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City That Never Sleeps [Blu-ray]


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Product Details

  • Actors: Gig Young, Mala Powers, Marie Windsor, William Talman, Edward Arnold
  • Directors: John H. Auer
  • Writers: Steve Fisher
  • Format: Blu-ray
  • Language: English
  • Region: Region A/1 (Read more about DVD/Blu-ray formats.)
  • Aspect Ratio: 1.37:1
  • Number of discs: 1
  • Rated: NR (Not Rated)
  • Studio: Olive Films
  • DVD Release Date: April 23, 2013
  • Run Time: 91 minutes
  • Average Customer Review: 4.1 out of 5 stars  See all reviews (16 customer reviews)
  • ASIN: B00BGARG14
  • Amazon Best Sellers Rank: #111,426 in Movies & TV (See Top 100 in Movies & TV)

Editorial Reviews

Film Noir veterans John H. Auer (Hell's Half Acre) and Steve Fisher (I Mobster) directed and wrote this police thriller in the vein of the popular Detective Story of two years earlier. The film juggles around five characters through a particularly bad night in a Chicago police precinct - Johnny Kelly (Gig Young), a stressed out cop ready to crack; Sally "Angel Face" Connors (Mala Powers), a lounge singer looking for a way out; Hayes Stewart (William Talman), a thug-for-hire who's dying to move up in the syndicate; Penrod Biddel (Edward Arnold), a smooth and corrupt district attorney; and Sgt. Joe (Chill Wills), an honest cop trying to keep Joe on a straight path. Beautiful black-and-white cinematography by John L. Russell (Psycho) and another great bad-girl performance by film noir goddess Marie Windsor (Force of Evil).

Customer Reviews

All very good performances by the leading actors.
Ronald Schwartz
Each affects Young a certain way, and at the end he reevaluates his life and career in a profoundly different way, shaped by the events of that pivotal evening.
William Hare
Of the two I think this is by far the best, and it has a rafter of people hitting up against a wall of noirish problems.
orvuus

Most Helpful Customer Reviews

17 of 18 people found the following review helpful By D. Roth on October 4, 2000
Format: VHS Tape
Young,a cynical,burned-out cop, wants to dump his small-time life and become a big shot like crooked lawyer Arnold. The hard-bitten desperation of the little guys, and the callous swankness of the well-healed feel alot like Asphalt Jungle. But the characterization isn't nearly as dimensional or powerful, and the actual dialogue is 'B' all the way.
But... don't go away... This is,camera-wise, a dynamite noir. Chicago lurks darkly, massively in the cold night with human faces illuminated from below with knife-edged clarity. The essential backdrops are there in spades; threatening stairwells and fire escapes, fancy nightclubs with sweaty backstage dressing rooms, fat cat penthouses with tastlessly bulbous furniture, and above all the empty, trash-strewn city streets and alleys.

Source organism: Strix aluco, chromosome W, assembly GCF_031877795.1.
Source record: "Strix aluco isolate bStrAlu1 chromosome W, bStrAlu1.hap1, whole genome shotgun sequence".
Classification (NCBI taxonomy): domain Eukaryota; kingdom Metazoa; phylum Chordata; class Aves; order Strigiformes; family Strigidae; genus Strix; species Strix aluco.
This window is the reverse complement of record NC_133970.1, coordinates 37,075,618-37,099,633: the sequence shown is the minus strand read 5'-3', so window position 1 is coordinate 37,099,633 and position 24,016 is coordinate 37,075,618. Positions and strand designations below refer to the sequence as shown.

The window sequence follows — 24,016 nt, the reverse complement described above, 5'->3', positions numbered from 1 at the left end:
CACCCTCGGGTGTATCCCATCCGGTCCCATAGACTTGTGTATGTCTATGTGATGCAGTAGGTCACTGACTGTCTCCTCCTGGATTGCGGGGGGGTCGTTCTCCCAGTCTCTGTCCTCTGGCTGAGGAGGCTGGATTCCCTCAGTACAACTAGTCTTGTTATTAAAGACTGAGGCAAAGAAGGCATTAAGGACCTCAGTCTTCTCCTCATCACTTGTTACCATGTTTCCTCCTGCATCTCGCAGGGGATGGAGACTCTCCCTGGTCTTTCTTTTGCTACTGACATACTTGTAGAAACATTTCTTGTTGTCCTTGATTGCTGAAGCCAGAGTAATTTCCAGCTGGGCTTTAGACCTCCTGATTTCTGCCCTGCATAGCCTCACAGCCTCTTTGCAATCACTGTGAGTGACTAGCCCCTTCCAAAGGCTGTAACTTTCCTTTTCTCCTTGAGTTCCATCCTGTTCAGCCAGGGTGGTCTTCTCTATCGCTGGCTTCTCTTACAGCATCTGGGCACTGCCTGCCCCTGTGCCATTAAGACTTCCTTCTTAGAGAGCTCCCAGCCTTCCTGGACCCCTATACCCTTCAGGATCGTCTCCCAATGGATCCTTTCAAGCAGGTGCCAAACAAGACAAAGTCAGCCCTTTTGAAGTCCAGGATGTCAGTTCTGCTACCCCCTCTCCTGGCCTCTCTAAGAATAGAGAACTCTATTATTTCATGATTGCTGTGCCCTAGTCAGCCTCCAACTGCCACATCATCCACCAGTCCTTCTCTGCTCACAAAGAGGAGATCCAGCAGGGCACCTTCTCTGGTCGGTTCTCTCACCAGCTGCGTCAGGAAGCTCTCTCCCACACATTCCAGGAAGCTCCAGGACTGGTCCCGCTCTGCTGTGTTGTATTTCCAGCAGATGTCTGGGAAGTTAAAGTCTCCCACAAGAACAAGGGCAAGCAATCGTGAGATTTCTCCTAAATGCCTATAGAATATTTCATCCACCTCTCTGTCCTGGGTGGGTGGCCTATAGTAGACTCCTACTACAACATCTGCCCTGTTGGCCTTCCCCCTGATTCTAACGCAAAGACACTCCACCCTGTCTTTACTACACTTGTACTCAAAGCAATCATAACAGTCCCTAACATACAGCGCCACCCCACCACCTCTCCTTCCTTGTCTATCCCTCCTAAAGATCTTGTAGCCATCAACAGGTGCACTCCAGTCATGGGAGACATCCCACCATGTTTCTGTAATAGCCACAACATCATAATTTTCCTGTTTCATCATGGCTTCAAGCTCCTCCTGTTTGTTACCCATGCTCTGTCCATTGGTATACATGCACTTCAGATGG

If you go for Film Noir visually, this is a must-see ( the last chase is genuine 'A' quality.) Just remember- I warned ya about the script.
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19 of 21 people found the following review helpful By William Hare on February 23, 2007
Format: VHS Tape
Gig Young was a highly talented film actor who suffered the misfortune of being type cast all too often as the "other man" rather than handling the lead, which he was more than capable of doing. When he won a well-deserved Oscar for the Depression mood piece "They Shoot Horses, Don't They?" it was in the Best Supporting Actor category.

In the brilliantly conceived and beautifully done 1953 Republic police drama "City That Never Sleeps" Young is the lead performer, and one with a challenging role of wearing his dissatisfaction as a Chicago policeman on his sleeve as he juggles two beautiful women, a loving wife at home and a nightclub exotic dancer with whom he considers fulfilling a dream of moving to California and starting a new life.

Mala Powers plays the role of the dancer. She has two men interested in marrying her and after Young initially fails to go the extra mile she tells him that she will instead go off with a co-worker who plays the role of a mechanical man in the window in front of the nightclub.

When Young realizes that there is no tomorrow where Powers is concerned, he agrees to divorce his wife and marry her. In conjunction with that decision Young will work his police beat one more night, resign, then face the music at home and tell his wife that their marriage is over.

Before going out for his last night on patrol Young is corralled by fellow police officer and father Otto Hulett, who has heard from Young's wife and wonders what is wrong with him. He gives his father a noncommittal response, deciding to face the music later.